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-   -   Outflow boundary Control Volume SIMPLE Help !!! (http://www.cfd-online.com/Forums/main/91748-outflow-boundary-control-volume-simple-help.html)

Mizerable August 21, 2011 22:55

Outflow boundary Control Volume SIMPLE Help !!!
 
Hi guys,

I'm new to this forum community, but I have been a long time lurker so I'm really hoping I can access some of the great help you guys give.

I'm just a bit confused about how to implement the outflow boundary condition. I've been reading Versteeg's book on the control volume method and SIMPLE, and my code is based on the teachings of that book.

I've written a little program in C for 2D transient problems that works well with the lid-driven problem, but now I'm trying to calculate the flow around a circle obstacle and I can't seem to get the outflow boundary to work!

I have a rectangle region where the west wall is inflow and the other three walls are to be outflow. In the middle is the circular obstacle. At the inflow I've specified the velocity in the X direction and zero velocity in the Y direction.

I've read in Versteeg that I should take the boundary velocities at the outflows equal to the velocities of the adjacent outer-most layer of interior cells. It says I should then adjust the velocities perpendicular to the outflow boundaries by the ratio of total velocities per cell summed across the inflow divided by the total perpendicular-to-outflow velocities per cell summed across the outer-most layer of interior cells adjacent to the outflow boundaries.

That is as much info as Versteeg gives. I'm wondering how this all fits into the SIMPLE algorithm... Once these velocities have been extrapolated for for the outflow cells should I treat them as dirichlet boundary cells for velocity? I am really kinda in the dark here... Where in the SIMPLE algorithm do I extrapolate these outflow velocities?

Any hints would be great! Thank you!
Miz

shirazbj August 21, 2011 23:38

you could reference peric's 2dc\pipe\pcol1.f code

C################################################# ############
SUBROUTINE OUTBC
C################################################# ############
C In this routine, zero-gradient condition is implemented
C at outlet and the velocity is corrected to satisfy the
C global mass conservation. In this way, one can treat the
C velocity at outlet boundary as prescribed for one SIMPLE
C step, i.e. in the pressure-corrcetion equation, the
C velocity is assumed given at all boundaries and will not
C corrected.
C-------------------------------------------------------------

harbinyg August 22, 2011 11:33

this is a classic question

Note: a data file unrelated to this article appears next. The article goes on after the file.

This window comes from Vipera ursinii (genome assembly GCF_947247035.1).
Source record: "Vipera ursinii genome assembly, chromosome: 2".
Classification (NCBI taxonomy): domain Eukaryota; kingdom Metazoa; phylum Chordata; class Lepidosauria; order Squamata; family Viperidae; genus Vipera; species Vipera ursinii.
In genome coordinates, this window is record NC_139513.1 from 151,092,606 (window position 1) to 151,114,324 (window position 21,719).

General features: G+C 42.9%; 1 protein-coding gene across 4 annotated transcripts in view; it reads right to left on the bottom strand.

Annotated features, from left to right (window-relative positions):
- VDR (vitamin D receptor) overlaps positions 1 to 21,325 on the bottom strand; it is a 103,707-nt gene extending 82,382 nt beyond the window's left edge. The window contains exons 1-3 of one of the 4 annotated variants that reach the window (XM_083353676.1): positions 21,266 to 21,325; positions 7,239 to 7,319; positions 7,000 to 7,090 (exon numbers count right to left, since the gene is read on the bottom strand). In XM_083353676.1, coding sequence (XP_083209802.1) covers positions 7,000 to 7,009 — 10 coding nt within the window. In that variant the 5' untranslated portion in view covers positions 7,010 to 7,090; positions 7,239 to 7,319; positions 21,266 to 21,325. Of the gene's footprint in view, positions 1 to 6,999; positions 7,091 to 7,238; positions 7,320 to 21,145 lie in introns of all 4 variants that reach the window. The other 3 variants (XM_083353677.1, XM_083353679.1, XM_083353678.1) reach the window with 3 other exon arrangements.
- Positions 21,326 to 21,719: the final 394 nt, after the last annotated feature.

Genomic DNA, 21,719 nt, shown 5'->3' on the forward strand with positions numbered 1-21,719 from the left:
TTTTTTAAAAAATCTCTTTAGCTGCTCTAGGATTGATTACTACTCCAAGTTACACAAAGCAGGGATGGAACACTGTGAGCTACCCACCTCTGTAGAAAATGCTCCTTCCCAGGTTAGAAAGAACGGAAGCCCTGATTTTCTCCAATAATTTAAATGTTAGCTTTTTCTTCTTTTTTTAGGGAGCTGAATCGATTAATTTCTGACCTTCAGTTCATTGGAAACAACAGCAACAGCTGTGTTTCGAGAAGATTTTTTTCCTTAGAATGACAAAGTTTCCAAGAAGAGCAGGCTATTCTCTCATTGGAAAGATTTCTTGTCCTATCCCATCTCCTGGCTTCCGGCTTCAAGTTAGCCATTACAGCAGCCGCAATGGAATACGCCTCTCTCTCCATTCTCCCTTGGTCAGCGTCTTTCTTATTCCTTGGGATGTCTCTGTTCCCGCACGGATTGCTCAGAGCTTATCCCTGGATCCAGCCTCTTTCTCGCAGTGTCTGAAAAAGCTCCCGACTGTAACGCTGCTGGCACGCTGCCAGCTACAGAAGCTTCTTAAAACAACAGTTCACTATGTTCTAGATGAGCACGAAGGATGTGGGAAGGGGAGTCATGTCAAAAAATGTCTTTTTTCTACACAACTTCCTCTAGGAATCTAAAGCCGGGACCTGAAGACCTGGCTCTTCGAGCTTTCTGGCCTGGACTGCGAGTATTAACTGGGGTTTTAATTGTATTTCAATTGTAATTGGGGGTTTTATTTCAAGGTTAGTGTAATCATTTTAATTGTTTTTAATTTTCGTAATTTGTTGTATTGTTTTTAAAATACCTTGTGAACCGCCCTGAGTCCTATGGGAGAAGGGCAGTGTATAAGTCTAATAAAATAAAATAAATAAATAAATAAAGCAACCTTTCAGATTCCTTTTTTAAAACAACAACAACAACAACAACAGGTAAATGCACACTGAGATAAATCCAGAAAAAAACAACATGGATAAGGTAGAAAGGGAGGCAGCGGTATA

hi,

do not be upset, many people meet these kinds of people when they first start the CFD study...

as for the outflow boundary condition treatments, there are three main kinds of methods , there are some good references and you can have a search ....

according to the information you described, i think you select a good method,

in my opinion,

'there is a global correction of mass fluxes at the outlet boudary to make them satisfy the global mass conservation; before solving the pressure-correction equation'

'when this is done, one can assume in the pressure-correction that the mass fluxes are prescribed at all boundaries and therefore need not be corrected, leading to Neumann boundary conditions for pressure correction at all boundaries.'

in practice,

1. you solve discrete momentum equations

2. do the outflow velocities correction;

3. solve pressure - correction equations, still with full neumann boundary conditions;

4. update velocities and pressure , noting, at all boudaries, no correction ...

best wishes !

Mizerable August 22, 2011 11:53

Quote:

Originally Posted by harbinyg (Post 321046)
hi,

do not be upset, many people meet these kinds of people when they first start the CFD study...

as for the outflow boundary condition treatments, there are three main kinds of methods , there are some good references and you can have a search ....

according to the information you described, i think you select a good method,

in my opinion,

'there is a global correction of mass fluxes at the outlet boudary to make them satisfy the global mass conservation; before solving the pressure-correction equation'

'when this is done, one can assume in the pressure-correction that the mass fluxes are prescribed at all boundaries and therefore need not be corrected, leading to Neumann boundary conditions for pressure correction at all boundaries.'

in practice,

1. you solve discrete momentum equations

2. do the outflow velocities correction;

3. solve pressure - correction equations, still with full neumann boundary conditions;

4. update velocities and pressure , noting, at all boudaries, no correction ...

best wishes !


Thank you so much for this explanation ! I will try this for now and see how it works for me :D

Mizerable August 22, 2011 13:00

I'm trying to implement it as suggested but I am unsure how to do the tri-diagonal method without a constant boundary value.

The way Versteeg has in his book is that the tri-diagonal method runs along a column of cells from cells 1 to N-1 where the values of cells 0 and N are defined boundary values. How do I do this algorithm without set boundary values like the outflow boundary?

Further I would like to ask how are the coefficients aE,aW,aN,aS calculated for cells adjacent to these outflow boundary cells?

Thanks so much!


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